In the same way, the Eucharist creates communion and fosters communion with and among the faithful. Saint Paul censured his community at Corinth because of the lack of love and the divisions that had crept in among them when they came together for the Eucharist. He told them that this disunity contradicted what they were celebrating at the altar. His words are strong and in substance they mean that there can be no fruitful Eucharist in a community whose members do not love one another. A social class division had also inserted itself between the wealthier and the poorer members of the community at Corinth. In the Church where the Mass is celebrated, we are all one and all equal. The Lord makes no distinction. If we are offering our gift at the altar, we have to examine our daily conduct and if we have something against a brother or sister, we should first forgive and be reconciled, and then offer our gift (cf. Mt 5: 23-24). This shows us how important it is to prepare well for Holy Communion, for the Lord wants those whom he nourishes with his Body and Blood to be one in mind and in love.
This communion and oneness with others, fostered by the Eucharist, not only unites us with Pope and Bishop and each other, but also with the Saints in Heaven and the holy Souls in Purgatory. It is in communion with and commemorating the Blessed Virgin and all the Saints, our local Patrons and the Saint of the day,that the Church offers the Eucharistic Sacrifice, on whose constant intercession in God’s presence, ‘we rely for unfailing help.’ The Eucharist also establishes communion with our departed brothers and sisters, pleasing to the Lord at their passing from this life, and we pray that they may be admitted into God’s kingdom of joy and peace. This is of great benefit to the souls of the faithful departed for we offer ‘the holy and tremendous Victim’ (St. Cyril of Jerusalem) for them , and so render favourable, for them and for us, the God who loves everyone he created.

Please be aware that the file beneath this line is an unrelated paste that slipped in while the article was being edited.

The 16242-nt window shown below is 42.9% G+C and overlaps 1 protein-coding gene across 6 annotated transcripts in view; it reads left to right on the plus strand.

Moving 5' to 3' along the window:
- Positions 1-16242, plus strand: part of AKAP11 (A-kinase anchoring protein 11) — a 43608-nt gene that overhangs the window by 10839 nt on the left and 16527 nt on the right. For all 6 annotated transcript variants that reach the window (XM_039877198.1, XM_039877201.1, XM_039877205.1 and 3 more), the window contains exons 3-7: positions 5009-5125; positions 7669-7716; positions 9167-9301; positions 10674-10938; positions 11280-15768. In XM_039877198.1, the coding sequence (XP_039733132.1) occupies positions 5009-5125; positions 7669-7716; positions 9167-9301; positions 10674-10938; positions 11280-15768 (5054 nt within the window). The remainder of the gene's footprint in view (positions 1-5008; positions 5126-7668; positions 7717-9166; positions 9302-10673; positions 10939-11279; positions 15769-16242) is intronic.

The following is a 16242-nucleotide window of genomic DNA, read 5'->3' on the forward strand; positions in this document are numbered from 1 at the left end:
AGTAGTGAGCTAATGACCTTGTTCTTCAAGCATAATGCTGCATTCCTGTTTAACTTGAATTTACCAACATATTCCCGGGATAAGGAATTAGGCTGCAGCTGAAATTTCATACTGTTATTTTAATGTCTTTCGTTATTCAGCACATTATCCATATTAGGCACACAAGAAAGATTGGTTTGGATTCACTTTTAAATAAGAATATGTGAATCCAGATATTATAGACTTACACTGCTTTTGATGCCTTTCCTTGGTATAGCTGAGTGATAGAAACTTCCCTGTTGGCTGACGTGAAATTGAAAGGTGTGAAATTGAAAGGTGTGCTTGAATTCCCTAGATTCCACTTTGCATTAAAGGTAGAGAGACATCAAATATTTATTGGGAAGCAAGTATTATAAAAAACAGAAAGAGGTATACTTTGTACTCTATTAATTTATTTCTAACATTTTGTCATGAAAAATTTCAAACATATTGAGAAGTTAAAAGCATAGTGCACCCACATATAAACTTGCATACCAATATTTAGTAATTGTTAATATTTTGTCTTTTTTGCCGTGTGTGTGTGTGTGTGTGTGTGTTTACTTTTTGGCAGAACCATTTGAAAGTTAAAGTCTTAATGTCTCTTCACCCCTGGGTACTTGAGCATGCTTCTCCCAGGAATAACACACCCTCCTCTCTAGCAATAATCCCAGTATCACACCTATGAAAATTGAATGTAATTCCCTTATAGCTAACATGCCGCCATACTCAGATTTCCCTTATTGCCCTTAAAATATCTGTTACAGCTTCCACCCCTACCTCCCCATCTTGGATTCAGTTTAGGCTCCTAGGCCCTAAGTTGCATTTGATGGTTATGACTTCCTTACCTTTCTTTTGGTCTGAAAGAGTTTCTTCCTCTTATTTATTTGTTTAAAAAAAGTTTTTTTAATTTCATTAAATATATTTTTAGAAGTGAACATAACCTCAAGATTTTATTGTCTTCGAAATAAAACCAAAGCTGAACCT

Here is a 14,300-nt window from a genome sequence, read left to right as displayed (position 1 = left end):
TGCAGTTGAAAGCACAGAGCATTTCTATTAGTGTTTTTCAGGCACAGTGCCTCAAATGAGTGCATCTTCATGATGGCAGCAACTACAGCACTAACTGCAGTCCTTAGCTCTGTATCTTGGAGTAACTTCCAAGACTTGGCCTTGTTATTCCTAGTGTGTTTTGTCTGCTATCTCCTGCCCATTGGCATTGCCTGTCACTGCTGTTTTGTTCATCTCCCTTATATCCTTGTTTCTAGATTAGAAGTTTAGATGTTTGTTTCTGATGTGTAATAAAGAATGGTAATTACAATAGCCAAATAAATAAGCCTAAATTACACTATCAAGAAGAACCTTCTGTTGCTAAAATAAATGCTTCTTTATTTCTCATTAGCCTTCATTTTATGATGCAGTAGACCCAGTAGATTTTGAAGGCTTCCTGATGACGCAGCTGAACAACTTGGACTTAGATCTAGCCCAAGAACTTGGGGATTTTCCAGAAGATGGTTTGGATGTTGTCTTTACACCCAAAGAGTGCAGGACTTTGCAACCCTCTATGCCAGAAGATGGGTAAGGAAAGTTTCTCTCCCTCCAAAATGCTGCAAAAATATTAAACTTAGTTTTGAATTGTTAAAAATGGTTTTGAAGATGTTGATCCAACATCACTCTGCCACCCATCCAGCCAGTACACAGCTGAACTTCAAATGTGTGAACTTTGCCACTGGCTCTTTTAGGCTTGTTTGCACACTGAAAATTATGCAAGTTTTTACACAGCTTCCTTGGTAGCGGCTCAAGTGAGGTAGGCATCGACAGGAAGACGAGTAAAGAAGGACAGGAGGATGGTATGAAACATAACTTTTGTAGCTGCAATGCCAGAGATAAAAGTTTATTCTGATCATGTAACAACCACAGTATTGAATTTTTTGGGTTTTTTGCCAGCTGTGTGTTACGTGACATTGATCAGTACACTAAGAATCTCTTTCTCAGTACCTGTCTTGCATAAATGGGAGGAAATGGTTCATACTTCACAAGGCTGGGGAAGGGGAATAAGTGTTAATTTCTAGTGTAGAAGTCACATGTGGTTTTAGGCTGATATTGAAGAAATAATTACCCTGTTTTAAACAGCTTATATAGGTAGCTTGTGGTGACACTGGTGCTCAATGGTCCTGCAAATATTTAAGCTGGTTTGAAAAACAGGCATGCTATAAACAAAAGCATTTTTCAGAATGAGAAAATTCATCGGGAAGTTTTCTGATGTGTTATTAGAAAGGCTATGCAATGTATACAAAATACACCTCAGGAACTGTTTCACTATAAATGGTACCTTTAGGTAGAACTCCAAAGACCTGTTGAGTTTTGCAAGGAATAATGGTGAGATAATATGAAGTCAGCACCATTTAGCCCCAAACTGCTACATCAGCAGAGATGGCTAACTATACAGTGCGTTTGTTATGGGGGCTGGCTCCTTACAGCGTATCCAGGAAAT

We are made one with each others by the Eucharist because Holy Communion makes us one with Christ in a close communion of love. This is a long tradition in the Church going back to St Augustine and the early Fathers. We become what we receive. “This Sacrament transforms us into the Body of Christ, in such a way that we become bone of his bone, flesh of his flesh, member of his members. Each time two things unite in such a way that one is completely transformed into the other, the one which is more powerful transforms the weaker into itself.” Therefore, Christ’s Body and Blood transform our weak nature into Himself, so that we are vivified with his divine life and made holy.
Pope Benedict compares this transforming process to “nuclear fission in the very heart of being.” It is like an explosion of goodness that can affect many people, conquering what is sinful and evil, transforming little by little the world. As the priest raises the consecrated host and chalice at each Mass, it is as if invisible rays of spiritual power go out over his parish, pushing back evil, encouraging all that is good and holy.
Dear Brother Priests: I thank you for your fidelity to your daily Mass. Live your Mass ever more personally and generously. Be conscious that it is your greatest moment every day, that it is a powerful unifying force that counteracts al the dividing and segregating forces of sin and evil. The main theme of the Eucharistic Congress focuses on one of the principal fruits of the Eucharist: ‘Communion with Christ and with one another’. May it become for all of us the powerful means of a new evangelisation, now and in the year of faith that lies before us.
And you Brothers and Sisters, present in the Cathedral this morning with your priests, I thank you for being with us. You share with us the common priesthood of all the baptized. We all offer prayers and spiritual sacrifices to God. I thank you for the support you give to your priests. Do pray for good vocations to the religious life and to the priesthood, so that we may have a sufficient number for all the needs of our parishes.
May the Mass bring us all closer to Christ and to one another, for the glory of God.